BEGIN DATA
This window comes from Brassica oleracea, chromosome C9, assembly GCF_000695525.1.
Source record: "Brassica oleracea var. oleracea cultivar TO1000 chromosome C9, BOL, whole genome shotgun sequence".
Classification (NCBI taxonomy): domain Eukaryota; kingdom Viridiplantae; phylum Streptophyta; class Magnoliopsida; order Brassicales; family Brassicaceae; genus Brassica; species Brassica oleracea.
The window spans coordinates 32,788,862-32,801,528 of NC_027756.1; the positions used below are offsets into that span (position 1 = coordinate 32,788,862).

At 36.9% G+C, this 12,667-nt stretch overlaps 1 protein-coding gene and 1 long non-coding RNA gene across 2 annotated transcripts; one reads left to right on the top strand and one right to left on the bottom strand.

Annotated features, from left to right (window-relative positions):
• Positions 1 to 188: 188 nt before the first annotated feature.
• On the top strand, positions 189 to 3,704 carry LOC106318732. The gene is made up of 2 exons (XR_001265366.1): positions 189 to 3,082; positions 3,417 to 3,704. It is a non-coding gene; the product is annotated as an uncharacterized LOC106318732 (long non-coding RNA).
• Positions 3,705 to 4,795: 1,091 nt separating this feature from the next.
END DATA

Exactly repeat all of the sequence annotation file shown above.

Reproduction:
This window comes from Brassica oleracea, chromosome C9, assembly GCF_000695525.1.
Source record: "Brassica oleracea var. oleracea cultivar TO1000 chromosome C9, BOL, whole genome shotgun sequence".
Classification (NCBI taxonomy): domain Eukaryota; kingdom Viridiplantae; phylum Streptophyta; class Magnoliopsida; order Brassicales; family Brassicaceae; genus Brassica; species Brassica oleracea.
The window spans coordinates 32,788,862-32,801,528 of NC_027756.1; the positions used below are offsets into that span (position 1 = coordinate 32,788,862).

At 36.9% G+C, this 12,667-nt stretch overlaps 1 protein-coding gene and 1 long non-coding RNA gene across 2 annotated transcripts; one reads left to right on the top strand and one right to left on the bottom strand.

Annotated features, from left to right (window-relative positions):
• Positions 1 to 188: 188 nt before the first annotated feature.
• On the top strand, positions 189 to 3,704 carry LOC106318732. The gene is made up of 2 exons (XR_001265366.1): positions 189 to 3,082; positions 3,417 to 3,704. It is a non-coding gene; the product is annotated as an uncharacterized LOC106318732 (long non-coding RNA).
• Positions 3,705 to 4,795: 1,091 nt separating this feature from the next.